How do I know this? The video posted above with the successful launch of the Magnum Sport Loader used Estes black tip igniters. The Q2G2 igniters went off the market for a while, and presently they're hard to come by. They are still being manufactured, but the supply is having a hard time keeping up with the demand. Quest will soon be moving its manufacturing back to the United States, and I hope this makes the Q2G2 more readily available. But if you can't get hold of them, and you have some old Estes igniters (or can bolster the new white tip igniters with a pyrogen dip), and are not attempting a cluster of more than two or three motors, you still have a decent chance of success.

*I am not an electrical engineer, but I've learned enough to get by - for now - in rocketry. The information above about minimum current required for Estes and Quest igniters, plus a lot more detailed information on launch controllers and igniters and how they work, can be found in the book Make: Rockets: Down-to-Earth Rocket Science, by Mike Westerfield.

Back to the rocket in question...

So, I had my Q2G2's installed, wired in parallel, in contact with the propellant, launching on a 12V system, yet I had an ignition failure. WHY??

First question: Did both igniters fire successfully?

The igniters from the Magnum Sport Loader
Yes, they did, as can be seen from the photo above.

Let's take a look at the rocket from a different angle.

It's hard to see in this photo, so let me blow it up:

This is the nozzle of the unfired motor. The clay nozzle is a whitish gray color, but do you see the slight brown?

This is a burn mark. The igniter fired, and the pyrogen tip lit, but it did so in the end of the nozzle. The igniter got pulled nearly completely out of the motor before the Q2G2 igniter fired.

It is possible that one motor fired, then lifted the rocket off the pad before the second one got lit. But with only two motors, using those fast Q2G2 igniters, and considering how slowly the rocket lifted off, this is probably not the problem. The problem occurred earlier. What happened, and how could I have prevented it?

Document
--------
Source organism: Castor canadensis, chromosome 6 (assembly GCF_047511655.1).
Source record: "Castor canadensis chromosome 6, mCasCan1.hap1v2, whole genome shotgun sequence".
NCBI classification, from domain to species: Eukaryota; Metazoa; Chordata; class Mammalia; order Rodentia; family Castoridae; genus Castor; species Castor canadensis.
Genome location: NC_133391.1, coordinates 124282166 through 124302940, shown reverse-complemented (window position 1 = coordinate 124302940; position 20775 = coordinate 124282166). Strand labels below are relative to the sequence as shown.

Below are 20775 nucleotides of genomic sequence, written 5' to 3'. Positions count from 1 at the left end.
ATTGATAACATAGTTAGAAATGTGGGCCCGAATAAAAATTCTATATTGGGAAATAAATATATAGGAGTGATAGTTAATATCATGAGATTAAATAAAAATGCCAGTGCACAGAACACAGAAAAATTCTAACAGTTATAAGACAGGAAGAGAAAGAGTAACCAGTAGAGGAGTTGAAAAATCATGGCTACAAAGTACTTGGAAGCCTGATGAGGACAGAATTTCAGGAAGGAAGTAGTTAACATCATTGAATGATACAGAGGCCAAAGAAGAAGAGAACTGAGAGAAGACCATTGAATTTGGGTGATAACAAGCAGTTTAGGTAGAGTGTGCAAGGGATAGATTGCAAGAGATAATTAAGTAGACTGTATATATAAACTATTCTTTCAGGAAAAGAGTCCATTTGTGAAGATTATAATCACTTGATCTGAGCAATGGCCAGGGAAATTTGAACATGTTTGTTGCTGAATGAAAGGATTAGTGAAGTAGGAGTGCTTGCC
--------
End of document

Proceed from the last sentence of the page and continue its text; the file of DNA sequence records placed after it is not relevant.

Thinking back to our unsuccessful launch attempt of the Der Red Max, I mentioned that after the rocket got caught up on the clothespin standoff, the club switched to expended motor casing standoffs. That was great for most rockets, but because this particular rocket has a wider payload section, the launch lug is on its own standoff (the word "standoff" is used for both items, though their function is different). This positions the launch lug so that the rocket can slide down over the launch rod without the rod hitting the payload section.

The launch lug standoff, above, is part of the rocket. This is different from the
launch rod standoff, such as the clothespin mentioned above.

Using a motor casing as a launch rod standoff, I found that I couldn't get the rocket to sit on the casing, because the launch lug standoff was too tall. The rocket slid all the way down to the metal launch pad blast deflector. That meant that the launch controller clips were sitting right on the deflector. That would mean that the current from the launch controller would simply go through the deflector, and not even get to the tips of the igniter.

I had to do something about this, so I gently bent the ends of the igniters to one side, hoping I could get the launch controller clips away from the blast deflector. In doing so, it is possible I pulled one of the igniters out of the motor.

But I was very, very careful in doing so, and I had those igniters installed nice and tight.

So here's what I really think happened:

Eventually, I got the rocket to stand on the launch rod standoff. The bending-the-igniters trick wasn't working. I hooked up the launch controller clips to the igniter leads.

Look at what was happening:

You can see the motor casing standoff below the rocket.
But look at how much tension is being put on the igniter leads.
As you can see above, the heavy launch controller clips are putting a lot of strain on the igniters. With the launch pad swaying back and forth, the tension must have worked an igniter loose while the rocket was waiting its turn for launch.
This igniter looks like it's under a lot of strain. It's the one that failed to ignite the motor.
So, there you have it - the weight of the launch controller leads, plus the swaying of the launch pad, and fiddling with the igniter wires and launch pad standoff all worked one of the igniters loose.

The solution: There are several things I would do differently if I had this launch to do over again. The first and most important would be to support the weight of the launch controller leads, so they don't put their full weight on the igniters and pull them loose.

When I launch with my own equipment, I have an easy way of doing this. My launch pad is a camera tripod with the Odd'l Rockets Adeptor attached to it. This allows me to secure a launch rod 1/8 to 3/32 inch in diameter on the same pad.

The Odd'l Rockets Adeptor on my launch pad. Note the binder clips I keep attached to the blast deflector.

The blast deflector is a piece of hardware called an electric box cover. It has some slots cut into the corners - I suppose for screwing the cover to an electric box (whatever that is. I don't know what half this rocketry stuff is supposed to be used for. I just use it for rockets).